In antic-dma.zip directory You'll find sources for test program that was used to log data for HSCROLLx.DAT files (AN4.ASM), and whole rest (AT3.ASM)

 

naming convention is as follows:

NA - NArrow field

WI - WIde field

NO - NOrmal field

SD0 - horizontal Scrolling Disabled

ESx - horizontal Scrolling Enabled, x is value of HSCRL register

 

 

single cell is representing 16 bit of data (big endian), each line has 114 words and always starts from display list fetch

there is 312 lines in file (PAL)

 

legend :

0000 = CPU cycle, masked so it would not distract from antic related data

1xxx - access to DL, where xxx is 12 bit address (A11 to A0)

2xxx - access to playfiled data - xxx is as above

3xxx - character data, see above

4xxx - PMG

5000 - refresh cycle

6xyy - read from Antic's registers, X=0xd40X, yy data read

7xyy - write to Antic registers, see above

80ab - NMI (A) and RDY (B) signal status

when A or B is equal to:

1 - signal was low when phi2 was rising

2 signal was low when phi2 was falling

3 signal was low on both edges

Fxxx - bogus DMA cycle, should not occour, but appearently it did, xxx is as for 1xxx

 

Colors in Visual Aid were choosen to match Altirra documentation

 

Cheers,

Sebastian (Candle'O'Sin)

 

Edited by candle

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Not so interesting as the HSCROL/DMA stuff, but in the meantime, some unconfirmed small NMI info:

 

The hardware manual claims the following about the 3 NMI types:

These NMI interrupt functions are each separated in time (to prevent overlaps) and ...

 

This seems to be blatantly wrong. NMI is trigerred always as the same point in the scan line (we already knew this about DLI and VBI). Furthermore, the Reset Key (800 only) NMI seems to happen together with VBLANK NMI.

 

NMIST bits 6 and 7 are set and reset together. When one bit is set, the other is reset. Bit 5 is independent, and reset only through NMIRES. Interesting, there is a problem if both NMI and VBI happens at the same time (not 100% sure this can happen, but I think so). If so, the two latches for NMIST bits 6 and 7, might get an unknown state.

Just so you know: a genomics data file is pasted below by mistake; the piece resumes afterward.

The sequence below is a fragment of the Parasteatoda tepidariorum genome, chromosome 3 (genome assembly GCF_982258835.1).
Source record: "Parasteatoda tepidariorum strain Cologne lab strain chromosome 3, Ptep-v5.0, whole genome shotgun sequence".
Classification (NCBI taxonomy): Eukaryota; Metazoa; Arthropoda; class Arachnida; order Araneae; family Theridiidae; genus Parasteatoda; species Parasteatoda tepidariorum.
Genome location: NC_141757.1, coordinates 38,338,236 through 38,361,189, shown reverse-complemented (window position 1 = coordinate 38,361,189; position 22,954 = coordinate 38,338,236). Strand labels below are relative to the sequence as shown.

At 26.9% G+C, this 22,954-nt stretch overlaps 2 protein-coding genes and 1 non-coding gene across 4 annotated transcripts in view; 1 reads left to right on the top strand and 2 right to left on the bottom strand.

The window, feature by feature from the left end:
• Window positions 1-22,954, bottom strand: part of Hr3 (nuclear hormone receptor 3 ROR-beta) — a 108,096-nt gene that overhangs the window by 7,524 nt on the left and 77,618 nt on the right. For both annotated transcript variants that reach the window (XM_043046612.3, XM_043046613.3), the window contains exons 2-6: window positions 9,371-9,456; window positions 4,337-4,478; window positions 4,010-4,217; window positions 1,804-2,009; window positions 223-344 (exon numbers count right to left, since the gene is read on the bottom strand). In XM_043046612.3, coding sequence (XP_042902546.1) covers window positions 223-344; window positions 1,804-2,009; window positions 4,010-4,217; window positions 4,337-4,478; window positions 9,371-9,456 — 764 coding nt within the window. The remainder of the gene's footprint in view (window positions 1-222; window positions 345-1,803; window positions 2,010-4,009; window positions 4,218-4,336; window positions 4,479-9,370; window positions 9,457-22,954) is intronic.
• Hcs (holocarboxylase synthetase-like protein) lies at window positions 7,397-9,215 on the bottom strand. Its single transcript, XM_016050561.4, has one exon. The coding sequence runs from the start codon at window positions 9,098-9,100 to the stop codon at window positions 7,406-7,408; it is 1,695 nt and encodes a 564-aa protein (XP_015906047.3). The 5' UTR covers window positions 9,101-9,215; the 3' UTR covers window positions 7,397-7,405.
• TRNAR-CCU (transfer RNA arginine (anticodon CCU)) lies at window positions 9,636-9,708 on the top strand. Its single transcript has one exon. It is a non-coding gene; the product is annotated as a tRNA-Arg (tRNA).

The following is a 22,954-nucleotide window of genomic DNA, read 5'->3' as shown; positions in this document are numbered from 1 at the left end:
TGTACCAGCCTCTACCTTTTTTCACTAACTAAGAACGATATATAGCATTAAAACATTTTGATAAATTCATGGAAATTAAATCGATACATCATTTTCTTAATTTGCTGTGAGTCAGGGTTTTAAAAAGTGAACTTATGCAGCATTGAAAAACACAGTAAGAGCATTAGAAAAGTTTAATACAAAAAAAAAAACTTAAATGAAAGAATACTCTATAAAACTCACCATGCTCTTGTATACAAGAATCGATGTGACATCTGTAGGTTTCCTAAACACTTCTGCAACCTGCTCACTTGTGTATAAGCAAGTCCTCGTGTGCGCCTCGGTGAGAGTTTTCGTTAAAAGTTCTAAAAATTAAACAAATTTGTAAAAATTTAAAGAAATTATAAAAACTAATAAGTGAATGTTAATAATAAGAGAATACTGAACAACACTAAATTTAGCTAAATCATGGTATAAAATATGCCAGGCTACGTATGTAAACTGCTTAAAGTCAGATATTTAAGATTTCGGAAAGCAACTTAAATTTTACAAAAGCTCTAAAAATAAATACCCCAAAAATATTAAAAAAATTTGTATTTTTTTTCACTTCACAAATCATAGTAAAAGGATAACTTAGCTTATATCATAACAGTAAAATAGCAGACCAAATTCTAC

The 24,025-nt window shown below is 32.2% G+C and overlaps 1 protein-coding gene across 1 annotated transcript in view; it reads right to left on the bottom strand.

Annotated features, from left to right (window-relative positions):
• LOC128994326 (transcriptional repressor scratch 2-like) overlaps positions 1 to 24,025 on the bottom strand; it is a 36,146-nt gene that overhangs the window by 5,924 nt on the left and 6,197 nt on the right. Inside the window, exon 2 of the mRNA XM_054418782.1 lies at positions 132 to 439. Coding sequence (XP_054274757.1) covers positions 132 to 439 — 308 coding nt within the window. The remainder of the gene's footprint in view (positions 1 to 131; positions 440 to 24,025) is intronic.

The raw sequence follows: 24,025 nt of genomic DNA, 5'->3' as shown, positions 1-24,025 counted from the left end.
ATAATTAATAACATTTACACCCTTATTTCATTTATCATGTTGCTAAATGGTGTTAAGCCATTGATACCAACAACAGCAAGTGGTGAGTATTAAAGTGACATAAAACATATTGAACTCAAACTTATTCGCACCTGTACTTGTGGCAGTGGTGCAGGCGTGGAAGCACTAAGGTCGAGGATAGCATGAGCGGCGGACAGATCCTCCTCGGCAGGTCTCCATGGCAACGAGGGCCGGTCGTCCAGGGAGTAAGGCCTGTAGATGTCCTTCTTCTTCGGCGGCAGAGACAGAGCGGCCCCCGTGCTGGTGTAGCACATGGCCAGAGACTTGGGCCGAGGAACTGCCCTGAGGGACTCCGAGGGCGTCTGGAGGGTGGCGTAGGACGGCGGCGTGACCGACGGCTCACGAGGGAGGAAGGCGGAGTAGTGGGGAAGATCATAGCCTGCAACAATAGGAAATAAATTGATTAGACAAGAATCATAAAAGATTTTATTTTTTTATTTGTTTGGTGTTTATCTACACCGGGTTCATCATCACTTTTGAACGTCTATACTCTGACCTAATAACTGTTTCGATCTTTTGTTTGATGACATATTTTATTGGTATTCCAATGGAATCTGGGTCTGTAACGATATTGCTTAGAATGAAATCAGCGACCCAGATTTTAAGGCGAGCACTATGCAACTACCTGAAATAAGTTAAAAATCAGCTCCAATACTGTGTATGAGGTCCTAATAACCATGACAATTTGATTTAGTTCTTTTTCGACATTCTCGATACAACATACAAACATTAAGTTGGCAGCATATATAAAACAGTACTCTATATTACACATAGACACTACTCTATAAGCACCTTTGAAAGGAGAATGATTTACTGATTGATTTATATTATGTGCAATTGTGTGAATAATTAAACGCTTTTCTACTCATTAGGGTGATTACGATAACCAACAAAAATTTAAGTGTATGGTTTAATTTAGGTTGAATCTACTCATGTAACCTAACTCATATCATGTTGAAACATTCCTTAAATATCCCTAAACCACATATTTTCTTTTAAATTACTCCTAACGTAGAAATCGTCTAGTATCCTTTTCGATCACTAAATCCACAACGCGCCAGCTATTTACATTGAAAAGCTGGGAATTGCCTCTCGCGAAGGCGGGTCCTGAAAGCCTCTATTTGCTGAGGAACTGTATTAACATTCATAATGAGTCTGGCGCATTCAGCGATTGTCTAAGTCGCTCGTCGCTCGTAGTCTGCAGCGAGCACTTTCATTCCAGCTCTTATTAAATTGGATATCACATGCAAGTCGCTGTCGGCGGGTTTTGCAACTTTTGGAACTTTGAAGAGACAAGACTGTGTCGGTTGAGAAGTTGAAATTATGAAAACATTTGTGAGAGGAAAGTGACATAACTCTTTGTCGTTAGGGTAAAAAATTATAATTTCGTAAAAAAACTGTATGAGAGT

This makes NMIRES almost a total waste in the XL.

 

Btw, there is some claim that if DL DMA is disabled in DMACTL, Antic keeps the old IR value but resets bit 7 (DLI bit). Again, I'm still far from being sure, but I don't see that this bit is being cleared. Anybody tested/confirmed this?

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I think what the manual should say is that the NMI's happen far enough apart that they don't interfere with each other. That is, you won't get multiple NMI's on top of each other before you can clear one.

 

The best use for NMIRES is checking for lost NMI's during IRQ routines. If you start your IRQ routine with a quick check of NMIST, you can determine if there's one that hasn't been serviced. Then you can clear it so the next IRQ won't see it. The best thing to do is LDA NMIST AND NMIST to make sure you don't view an NMI on the instruction before it would have been serviced anyway. You can also make NMI's trigger IRQ's so there's only one maskable entry point for both. I created real IRQ's once by setting a bit in the PIA with one of the input IRQ's enabled... don't remember the details, though.

Edited by Bryan

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I hope all this research is bringing us closer to a production run of replacement ANTIC, and hopefully in the future, GTIA chips. All these old Atari's are going to die eventually if the old chips aren't put back in production.

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NMIST bits 6 and 7 are set and reset together. When one bit is set, the other is reset. Bit 5 is independent, and reset only through NMIRES. Interesting, there is a problem if both NMI and VBI happens at the same time (not 100% sure this can happen, but I think so). If so, the two latches for NMIST bits 6 and 7, might get an unknown state.

 

This makes NMIRES almost a total waste in the XL.

 

I can confirm the VBI/DLI behavior -- I modified Acid800 to test this last week. I couldn't test bit 5 since I only have XL/XE machines. And yes, there is almost no reason to ever write NMIRES, except to make it easier to catch the system reset NMI or a disabled/masked VBI/DLI.